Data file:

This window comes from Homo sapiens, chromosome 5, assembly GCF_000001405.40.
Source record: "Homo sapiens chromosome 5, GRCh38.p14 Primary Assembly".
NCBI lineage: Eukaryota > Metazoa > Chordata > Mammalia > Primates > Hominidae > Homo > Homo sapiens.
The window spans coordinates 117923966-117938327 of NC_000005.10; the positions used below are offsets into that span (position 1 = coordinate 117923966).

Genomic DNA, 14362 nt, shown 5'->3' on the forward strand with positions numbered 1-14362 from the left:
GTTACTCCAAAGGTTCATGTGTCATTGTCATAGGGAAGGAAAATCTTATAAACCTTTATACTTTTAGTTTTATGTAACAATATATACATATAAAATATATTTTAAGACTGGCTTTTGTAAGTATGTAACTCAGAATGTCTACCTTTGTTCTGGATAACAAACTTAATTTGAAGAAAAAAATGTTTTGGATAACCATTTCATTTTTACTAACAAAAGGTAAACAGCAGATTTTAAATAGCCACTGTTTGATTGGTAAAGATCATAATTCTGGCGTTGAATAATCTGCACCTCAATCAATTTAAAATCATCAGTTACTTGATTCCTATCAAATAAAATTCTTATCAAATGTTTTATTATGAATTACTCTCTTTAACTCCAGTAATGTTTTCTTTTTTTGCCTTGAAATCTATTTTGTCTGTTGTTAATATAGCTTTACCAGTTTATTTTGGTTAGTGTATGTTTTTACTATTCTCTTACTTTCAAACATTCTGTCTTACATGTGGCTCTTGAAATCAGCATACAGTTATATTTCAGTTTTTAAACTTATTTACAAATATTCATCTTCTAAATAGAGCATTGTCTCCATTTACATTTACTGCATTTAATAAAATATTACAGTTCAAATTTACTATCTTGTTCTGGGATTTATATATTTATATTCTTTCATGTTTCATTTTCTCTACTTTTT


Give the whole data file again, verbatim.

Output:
This window comes from Homo sapiens, chromosome 5, assembly GCF_000001405.40.
Source record: "Homo sapiens chromosome 5, GRCh38.p14 Primary Assembly".
NCBI lineage: Eukaryota > Metazoa > Chordata > Mammalia > Primates > Hominidae > Homo > Homo sapiens.
The window spans coordinates 117923966-117938327 of NC_000005.10; the positions used below are offsets into that span (position 1 = coordinate 117923966).

Genomic DNA, 14362 nt, shown 5'->3' on the forward strand with positions numbered 1-14362 from the left:
GTTACTCCAAAGGTTCATGTGTCATTGTCATAGGGAAGGAAAATCTTATAAACCTTTATACTTTTAGTTTTATGTAACAATATATACATATAAAATATATTTTAAGACTGGCTTTTGTAAGTATGTAACTCAGAATGTCTACCTTTGTTCTGGATAACAAACTTAATTTGAAGAAAAAAATGTTTTGGATAACCATTTCATTTTTACTAACAAAAGGTAAACAGCAGATTTTAAATAGCCACTGTTTGATTGGTAAAGATCATAATTCTGGCGTTGAATAATCTGCACCTCAATCAATTTAAAATCATCAGTTACTTGATTCCTATCAAATAAAATTCTTATCAAATGTTTTATTATGAATTACTCTCTTTAACTCCAGTAATGTTTTCTTTTTTTGCCTTGAAATCTATTTTGTCTGTTGTTAATATAGCTTTACCAGTTTATTTTGGTTAGTGTATGTTTTTACTATTCTCTTACTTTCAAACATTCTGTCTTACATGTGGCTCTTGAAATCAGCATACAGTTATATTTCAGTTTTTAAACTTATTTACAAATATTCATCTTCTAAATAGAGCATTGTCTCCATTTACATTTACTGCATTTAATAAAATATTACAGTTCAAATTTACTATCTTGTTCTGGGATTTATATATTTATATTCTTTCATGTTTCATTTTCTCTACTTTTT